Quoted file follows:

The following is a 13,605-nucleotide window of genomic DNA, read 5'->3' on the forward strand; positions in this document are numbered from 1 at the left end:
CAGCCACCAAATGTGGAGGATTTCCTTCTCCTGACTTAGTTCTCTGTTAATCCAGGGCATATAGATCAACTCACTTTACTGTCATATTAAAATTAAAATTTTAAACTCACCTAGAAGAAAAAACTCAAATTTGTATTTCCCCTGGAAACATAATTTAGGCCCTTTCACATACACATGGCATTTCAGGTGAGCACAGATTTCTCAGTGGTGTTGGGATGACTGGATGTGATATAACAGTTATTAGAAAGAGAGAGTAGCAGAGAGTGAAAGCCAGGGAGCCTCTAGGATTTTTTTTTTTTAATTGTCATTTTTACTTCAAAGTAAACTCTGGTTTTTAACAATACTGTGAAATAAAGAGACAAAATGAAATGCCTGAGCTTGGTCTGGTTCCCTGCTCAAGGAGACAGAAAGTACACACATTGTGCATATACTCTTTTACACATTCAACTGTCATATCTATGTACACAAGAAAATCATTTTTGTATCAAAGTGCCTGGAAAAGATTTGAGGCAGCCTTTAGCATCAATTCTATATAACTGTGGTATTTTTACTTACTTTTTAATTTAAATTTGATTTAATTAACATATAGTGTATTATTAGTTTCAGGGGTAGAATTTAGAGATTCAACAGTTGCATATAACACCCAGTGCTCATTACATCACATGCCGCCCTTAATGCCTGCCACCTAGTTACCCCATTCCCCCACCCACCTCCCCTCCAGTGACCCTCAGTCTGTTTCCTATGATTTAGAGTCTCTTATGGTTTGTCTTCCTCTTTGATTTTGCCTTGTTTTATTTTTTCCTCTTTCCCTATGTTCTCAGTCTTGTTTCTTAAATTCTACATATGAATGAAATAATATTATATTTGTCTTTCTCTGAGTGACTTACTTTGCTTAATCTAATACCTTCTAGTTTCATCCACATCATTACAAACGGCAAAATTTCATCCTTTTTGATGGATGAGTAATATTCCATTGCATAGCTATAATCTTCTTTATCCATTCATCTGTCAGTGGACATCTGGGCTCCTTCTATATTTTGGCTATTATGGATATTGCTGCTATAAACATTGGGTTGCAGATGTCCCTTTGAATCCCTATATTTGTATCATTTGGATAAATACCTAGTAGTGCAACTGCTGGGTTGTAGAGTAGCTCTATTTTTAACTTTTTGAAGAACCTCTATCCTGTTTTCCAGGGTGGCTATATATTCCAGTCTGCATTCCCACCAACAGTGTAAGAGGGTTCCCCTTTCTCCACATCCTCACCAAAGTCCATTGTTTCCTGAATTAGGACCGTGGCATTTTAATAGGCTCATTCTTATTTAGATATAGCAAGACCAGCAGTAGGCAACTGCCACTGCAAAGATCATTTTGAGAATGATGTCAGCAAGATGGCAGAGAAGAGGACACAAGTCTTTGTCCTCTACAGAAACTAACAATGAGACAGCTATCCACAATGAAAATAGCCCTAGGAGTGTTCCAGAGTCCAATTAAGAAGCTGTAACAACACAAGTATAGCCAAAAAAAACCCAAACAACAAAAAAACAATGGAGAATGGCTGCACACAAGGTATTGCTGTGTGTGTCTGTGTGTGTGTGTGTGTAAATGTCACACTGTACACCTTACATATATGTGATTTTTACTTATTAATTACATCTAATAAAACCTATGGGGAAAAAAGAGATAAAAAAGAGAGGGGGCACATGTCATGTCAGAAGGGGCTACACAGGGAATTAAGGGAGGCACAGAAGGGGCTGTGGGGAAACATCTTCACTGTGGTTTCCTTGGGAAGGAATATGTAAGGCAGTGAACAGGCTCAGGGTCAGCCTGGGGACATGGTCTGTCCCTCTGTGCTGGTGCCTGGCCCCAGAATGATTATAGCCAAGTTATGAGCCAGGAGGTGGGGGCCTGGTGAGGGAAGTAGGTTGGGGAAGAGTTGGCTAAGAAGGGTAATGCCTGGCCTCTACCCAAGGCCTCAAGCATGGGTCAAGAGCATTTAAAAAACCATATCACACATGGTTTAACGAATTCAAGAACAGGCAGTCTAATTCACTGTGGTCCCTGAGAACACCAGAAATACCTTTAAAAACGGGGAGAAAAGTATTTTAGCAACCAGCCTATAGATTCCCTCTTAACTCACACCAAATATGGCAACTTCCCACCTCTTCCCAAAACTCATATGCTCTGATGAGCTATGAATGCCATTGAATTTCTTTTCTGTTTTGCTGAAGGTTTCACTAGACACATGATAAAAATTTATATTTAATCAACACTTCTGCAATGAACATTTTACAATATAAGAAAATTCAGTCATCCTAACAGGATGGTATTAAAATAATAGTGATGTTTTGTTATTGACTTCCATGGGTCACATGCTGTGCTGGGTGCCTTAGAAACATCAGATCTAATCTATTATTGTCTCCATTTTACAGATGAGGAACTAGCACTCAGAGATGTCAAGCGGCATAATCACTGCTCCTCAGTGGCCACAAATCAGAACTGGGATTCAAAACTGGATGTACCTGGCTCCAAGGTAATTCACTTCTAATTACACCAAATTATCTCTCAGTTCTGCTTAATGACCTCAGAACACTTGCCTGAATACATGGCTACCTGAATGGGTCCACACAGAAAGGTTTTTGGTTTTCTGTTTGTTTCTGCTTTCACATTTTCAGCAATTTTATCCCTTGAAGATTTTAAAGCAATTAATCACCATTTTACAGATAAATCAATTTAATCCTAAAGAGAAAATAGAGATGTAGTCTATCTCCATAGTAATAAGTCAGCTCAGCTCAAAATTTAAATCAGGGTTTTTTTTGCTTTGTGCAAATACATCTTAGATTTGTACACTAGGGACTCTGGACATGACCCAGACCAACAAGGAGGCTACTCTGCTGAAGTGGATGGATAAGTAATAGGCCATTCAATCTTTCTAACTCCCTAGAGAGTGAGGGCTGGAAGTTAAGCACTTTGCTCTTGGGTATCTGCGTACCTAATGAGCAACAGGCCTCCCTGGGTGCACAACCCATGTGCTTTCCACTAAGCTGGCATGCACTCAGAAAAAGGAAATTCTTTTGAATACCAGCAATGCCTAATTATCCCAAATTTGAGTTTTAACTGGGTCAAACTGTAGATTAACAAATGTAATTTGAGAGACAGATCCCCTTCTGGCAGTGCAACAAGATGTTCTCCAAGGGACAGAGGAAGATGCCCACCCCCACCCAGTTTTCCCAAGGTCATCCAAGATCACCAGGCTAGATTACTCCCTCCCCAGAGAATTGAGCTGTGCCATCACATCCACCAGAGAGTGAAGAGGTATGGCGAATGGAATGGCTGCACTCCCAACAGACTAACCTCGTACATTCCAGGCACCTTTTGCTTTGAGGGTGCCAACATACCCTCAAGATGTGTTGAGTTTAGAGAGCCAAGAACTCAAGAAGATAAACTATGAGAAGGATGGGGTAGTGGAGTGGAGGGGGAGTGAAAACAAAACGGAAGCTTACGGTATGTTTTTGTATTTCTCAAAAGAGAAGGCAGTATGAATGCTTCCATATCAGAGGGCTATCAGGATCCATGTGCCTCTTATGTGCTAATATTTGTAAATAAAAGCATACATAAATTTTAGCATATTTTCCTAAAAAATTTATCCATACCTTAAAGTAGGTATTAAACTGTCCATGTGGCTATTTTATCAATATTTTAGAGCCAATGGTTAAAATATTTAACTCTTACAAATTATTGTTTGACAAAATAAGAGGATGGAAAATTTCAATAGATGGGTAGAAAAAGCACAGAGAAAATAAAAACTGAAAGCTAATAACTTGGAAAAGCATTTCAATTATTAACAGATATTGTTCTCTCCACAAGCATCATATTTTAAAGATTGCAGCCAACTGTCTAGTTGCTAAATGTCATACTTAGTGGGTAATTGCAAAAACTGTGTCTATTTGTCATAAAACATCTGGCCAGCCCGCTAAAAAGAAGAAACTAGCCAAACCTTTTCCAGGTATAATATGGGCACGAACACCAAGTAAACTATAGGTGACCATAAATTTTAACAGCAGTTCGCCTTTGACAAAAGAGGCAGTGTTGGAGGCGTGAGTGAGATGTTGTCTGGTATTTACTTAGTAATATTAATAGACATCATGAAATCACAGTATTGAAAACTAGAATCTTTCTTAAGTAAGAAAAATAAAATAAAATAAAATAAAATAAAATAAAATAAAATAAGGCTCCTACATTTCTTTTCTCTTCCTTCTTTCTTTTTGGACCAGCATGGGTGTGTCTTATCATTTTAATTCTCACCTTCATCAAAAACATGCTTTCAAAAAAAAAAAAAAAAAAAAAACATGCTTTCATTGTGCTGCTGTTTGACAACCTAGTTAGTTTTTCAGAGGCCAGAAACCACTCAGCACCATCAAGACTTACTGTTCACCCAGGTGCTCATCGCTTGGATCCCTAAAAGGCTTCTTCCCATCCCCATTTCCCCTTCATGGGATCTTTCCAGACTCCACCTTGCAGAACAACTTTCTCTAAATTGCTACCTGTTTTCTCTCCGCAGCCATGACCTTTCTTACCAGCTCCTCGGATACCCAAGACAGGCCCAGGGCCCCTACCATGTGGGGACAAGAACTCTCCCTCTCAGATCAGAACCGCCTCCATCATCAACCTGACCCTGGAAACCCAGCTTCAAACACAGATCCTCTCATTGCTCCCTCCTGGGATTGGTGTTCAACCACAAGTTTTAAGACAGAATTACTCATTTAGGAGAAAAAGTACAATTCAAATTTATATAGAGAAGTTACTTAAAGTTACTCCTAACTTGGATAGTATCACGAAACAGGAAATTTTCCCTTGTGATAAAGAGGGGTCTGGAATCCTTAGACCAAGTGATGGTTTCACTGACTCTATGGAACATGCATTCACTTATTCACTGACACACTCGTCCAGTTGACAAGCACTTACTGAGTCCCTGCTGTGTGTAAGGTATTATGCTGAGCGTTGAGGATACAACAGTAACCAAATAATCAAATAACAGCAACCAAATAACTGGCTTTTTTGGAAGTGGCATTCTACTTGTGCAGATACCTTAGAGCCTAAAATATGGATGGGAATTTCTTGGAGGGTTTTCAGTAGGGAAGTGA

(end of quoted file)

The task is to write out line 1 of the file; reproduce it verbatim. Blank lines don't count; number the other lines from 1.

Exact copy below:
The following is a 13,605-nucleotide window of genomic DNA, read 5'->3' on the forward strand; positions in this document are numbered from 1 at the left end: